A blog post by Laura Yoo
“My favorite part of the book was when James’s parents died!” my 9-year old son Sammy yelled. And everyone around the table yelled back, “What? Oh my God! Why?” He had a perfectly reasonable response: “Because! That’s what made the whole story possible!”
Five 9-year old boys sat around the kitchen table at the home of Brooke Dalesio on a gorgeous, sunny April afternoon talking about Roald Dahl’s James and the Giant Peach. School had gotten out three hours early, and the five boys were invited to the first installment of the Boys’ Book Club organized by Brooke for her son Nate and four of his friends. Brooke is a reading specialist who currently works with education majors at University of Maryland College Park, supervising their student teaching. She also works with the reading team as a Title 1 reading tutor at the five boys’ school, Longfellow Elementary in Howard County, Maryland.
Back in February, when Brooke texted me with, “I have a crazy idea that I thought we could do together,” I responded with, “I’m scared.” She proposed to host a book club for a few of Nate’s friends, including Sammy. After a few more text messages back and forth about the logistics, I answered the call with “What the hell! Let’s try it!”
At first, Sammy wasn’t so sure. I guess he just didn’t know what to expect. He asked, “Is it like school work? It sounds like school work.” I assured him that it’d be EVEN MORE FUN than school work. Brooke got the ball rolling by emailing the moms, and Sammy started reading James and the Giant Peach. He loved it right away. When he was finished, he handed it to me (I had not yet read the book) and moved onto Fantastic Mr. Fox. He was counting the days til the first book club meeting. (I cheated by listening to the audio book of James and the Giant Peach, which I highly recommend, by the way.)
For the first book club meeting, Brooke offered fresh peach slices and peach smoothies for snack. They also munched on peach flavored gummy snacks that Sammy and I found at Lotte. While the boys enjoyed their snacks, they started the meeting by sharing general impressions of the book. They kept raising their hands – just like in school – instead of having a conversation. But that was okay – they’d need practice.
They took turns picking discussion questions that Brooke had prepared. The boys got a kick out of the question asking them to find “juicy words” from the book. They loved “ghastly,” “mammoth,” “frantically,” “brute,” and “peculiar.” (Later, one of the boys used “peculiar” in his sentence, just casually throwing it in there as if he’d always known that word.) Brooke told them about British English versus American English, and we listened to a short clip of the audio book on my phone so we could hear the accent. Other questions asked about their favorite characters, how James changes throughout the book, and about the role of magic in this fantasy novel. My favorite question, though, asked the boys to imagine other ways that James and his friends could have gotten out of some of the sticky situations during their adventures, because it encouraged creative problem solving.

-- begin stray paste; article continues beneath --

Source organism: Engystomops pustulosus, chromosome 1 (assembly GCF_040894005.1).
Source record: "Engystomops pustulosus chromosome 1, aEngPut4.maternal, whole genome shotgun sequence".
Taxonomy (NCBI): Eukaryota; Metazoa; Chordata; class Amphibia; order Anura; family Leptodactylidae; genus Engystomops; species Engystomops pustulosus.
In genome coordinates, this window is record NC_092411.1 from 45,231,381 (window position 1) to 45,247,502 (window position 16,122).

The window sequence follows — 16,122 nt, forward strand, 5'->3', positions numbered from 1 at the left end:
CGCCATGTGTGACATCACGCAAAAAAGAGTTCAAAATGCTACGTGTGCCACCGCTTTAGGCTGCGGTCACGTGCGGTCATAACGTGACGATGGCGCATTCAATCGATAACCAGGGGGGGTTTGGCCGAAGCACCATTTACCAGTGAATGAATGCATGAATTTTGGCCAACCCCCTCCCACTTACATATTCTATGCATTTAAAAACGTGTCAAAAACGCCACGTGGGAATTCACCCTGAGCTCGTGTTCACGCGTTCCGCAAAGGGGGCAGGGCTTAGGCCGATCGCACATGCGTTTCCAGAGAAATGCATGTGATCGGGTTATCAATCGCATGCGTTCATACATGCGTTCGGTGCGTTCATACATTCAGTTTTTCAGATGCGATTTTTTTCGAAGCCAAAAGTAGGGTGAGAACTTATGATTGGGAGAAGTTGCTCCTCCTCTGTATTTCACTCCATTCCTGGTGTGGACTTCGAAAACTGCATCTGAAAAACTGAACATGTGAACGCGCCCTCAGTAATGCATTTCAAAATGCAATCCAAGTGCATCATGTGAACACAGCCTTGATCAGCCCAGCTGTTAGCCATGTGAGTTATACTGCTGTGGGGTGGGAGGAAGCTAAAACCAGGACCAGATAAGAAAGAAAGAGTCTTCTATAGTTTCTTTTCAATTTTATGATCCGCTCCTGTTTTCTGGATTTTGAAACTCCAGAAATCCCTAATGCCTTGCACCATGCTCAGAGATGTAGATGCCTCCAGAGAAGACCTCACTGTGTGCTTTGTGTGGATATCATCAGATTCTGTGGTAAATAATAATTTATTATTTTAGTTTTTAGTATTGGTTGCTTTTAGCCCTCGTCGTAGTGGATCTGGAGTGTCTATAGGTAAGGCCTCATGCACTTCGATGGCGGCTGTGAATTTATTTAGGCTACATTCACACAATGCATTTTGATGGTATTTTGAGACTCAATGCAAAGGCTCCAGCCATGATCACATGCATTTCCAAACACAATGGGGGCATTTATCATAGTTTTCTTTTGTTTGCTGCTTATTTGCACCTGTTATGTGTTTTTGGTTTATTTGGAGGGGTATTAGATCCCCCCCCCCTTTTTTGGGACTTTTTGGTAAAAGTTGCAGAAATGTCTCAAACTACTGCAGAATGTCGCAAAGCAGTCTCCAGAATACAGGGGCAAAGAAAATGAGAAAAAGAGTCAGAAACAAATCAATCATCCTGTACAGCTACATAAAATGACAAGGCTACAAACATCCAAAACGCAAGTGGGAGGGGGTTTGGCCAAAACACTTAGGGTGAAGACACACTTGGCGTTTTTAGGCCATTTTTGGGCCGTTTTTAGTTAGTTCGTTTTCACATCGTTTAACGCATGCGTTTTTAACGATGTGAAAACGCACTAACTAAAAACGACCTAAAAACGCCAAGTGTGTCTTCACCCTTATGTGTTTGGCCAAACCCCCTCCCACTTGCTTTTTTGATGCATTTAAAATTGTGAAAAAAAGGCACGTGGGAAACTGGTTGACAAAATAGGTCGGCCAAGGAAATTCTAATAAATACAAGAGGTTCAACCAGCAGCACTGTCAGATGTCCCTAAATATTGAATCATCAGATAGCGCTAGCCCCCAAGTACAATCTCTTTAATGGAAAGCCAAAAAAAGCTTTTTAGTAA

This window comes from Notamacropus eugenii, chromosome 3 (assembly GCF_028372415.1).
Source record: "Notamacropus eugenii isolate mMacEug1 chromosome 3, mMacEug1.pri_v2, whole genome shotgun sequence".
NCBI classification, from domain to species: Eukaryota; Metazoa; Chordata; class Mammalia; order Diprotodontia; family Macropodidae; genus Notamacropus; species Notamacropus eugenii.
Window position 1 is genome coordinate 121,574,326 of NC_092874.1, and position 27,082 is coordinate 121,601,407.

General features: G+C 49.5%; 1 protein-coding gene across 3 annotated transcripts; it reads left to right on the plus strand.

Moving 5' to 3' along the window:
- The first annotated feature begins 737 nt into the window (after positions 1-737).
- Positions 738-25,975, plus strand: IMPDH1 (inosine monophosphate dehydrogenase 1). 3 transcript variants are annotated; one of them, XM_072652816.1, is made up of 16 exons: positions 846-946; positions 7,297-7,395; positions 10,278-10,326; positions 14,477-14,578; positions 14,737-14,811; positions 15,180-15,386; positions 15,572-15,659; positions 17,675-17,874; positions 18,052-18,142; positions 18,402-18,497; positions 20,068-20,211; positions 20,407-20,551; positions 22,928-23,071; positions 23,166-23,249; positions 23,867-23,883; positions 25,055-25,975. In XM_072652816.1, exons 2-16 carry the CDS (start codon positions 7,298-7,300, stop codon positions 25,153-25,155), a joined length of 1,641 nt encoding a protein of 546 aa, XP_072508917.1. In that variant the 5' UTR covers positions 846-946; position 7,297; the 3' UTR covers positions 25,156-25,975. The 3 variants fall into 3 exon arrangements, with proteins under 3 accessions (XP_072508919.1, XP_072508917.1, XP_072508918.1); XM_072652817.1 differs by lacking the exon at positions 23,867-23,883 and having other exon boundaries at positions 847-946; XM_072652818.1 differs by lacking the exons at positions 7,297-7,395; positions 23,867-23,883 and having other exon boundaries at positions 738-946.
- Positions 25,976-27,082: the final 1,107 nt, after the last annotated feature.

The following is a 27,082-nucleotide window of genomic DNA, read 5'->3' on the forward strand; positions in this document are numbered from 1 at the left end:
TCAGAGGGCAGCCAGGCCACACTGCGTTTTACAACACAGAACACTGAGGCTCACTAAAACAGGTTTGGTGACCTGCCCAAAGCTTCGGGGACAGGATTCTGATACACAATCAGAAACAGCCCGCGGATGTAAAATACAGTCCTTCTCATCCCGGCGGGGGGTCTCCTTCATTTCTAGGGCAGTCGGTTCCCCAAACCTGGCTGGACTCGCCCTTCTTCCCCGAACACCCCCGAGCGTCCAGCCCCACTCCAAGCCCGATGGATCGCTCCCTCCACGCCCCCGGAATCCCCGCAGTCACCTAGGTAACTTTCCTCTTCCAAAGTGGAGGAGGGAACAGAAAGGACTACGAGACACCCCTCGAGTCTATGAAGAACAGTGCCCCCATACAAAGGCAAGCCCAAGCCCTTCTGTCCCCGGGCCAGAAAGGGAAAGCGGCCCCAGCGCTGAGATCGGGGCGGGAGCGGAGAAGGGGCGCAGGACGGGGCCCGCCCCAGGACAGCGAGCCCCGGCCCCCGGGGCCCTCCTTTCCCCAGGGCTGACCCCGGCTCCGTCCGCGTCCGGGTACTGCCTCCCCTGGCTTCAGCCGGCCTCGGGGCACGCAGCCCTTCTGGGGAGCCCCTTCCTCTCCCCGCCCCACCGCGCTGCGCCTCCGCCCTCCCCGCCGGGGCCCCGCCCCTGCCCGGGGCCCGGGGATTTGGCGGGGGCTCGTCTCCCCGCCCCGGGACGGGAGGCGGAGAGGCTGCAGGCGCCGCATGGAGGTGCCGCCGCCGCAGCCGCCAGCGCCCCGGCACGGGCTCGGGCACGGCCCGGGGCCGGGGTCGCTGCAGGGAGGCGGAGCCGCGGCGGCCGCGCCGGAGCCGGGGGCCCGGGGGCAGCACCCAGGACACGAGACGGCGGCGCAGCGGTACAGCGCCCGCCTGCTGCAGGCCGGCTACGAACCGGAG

After the discussion, the boys created a storyboard of the novel using a long piece of paper Brooke had prepared. They had to decide how to break up the story and how they’d represent the important events in the book. This part got a little hairy and Brooke and I offered some suggestions, but we let them sort it out. (Brooke, by the way, is much better at letting them be than I am. I’m, shall we say, much more “hands on.”) And of course they did a fantastic job.
Brooke did the facilitating, and I enjoyed my peach smoothie and observed with fascination. I loved the level of energy in the room. The boys were excited to talk and to share their ideas. Sure, they all got a bit silly at times. Occasionally, one of them would get up and walk around the room – or dance. They talked on top of each other. Sometimes they got excited and yelled. Still, Brooke kept her cool and steered the group back to the table and back to the book. Other times, she just let them get their energy out for a minute or two. I was impressed. This was a serious level up from “playdate.”
The boys agreed on The BFG for their next book club meeting, which will be in June. After the official book club meeting was adjourned, the little literary scholars dashed outside to play basketball and soccer in the sun while enjoying peach flavored ice pops.
“It was awesome,” Sammy said to me as we left Nate’s house. He cannot wait til June. I joined my first book club when I was 38 years old, so clearly Sammy is getting a serious head start thanks to Ms. Brooke’s “crazy idea” that turned out to be quite awesome.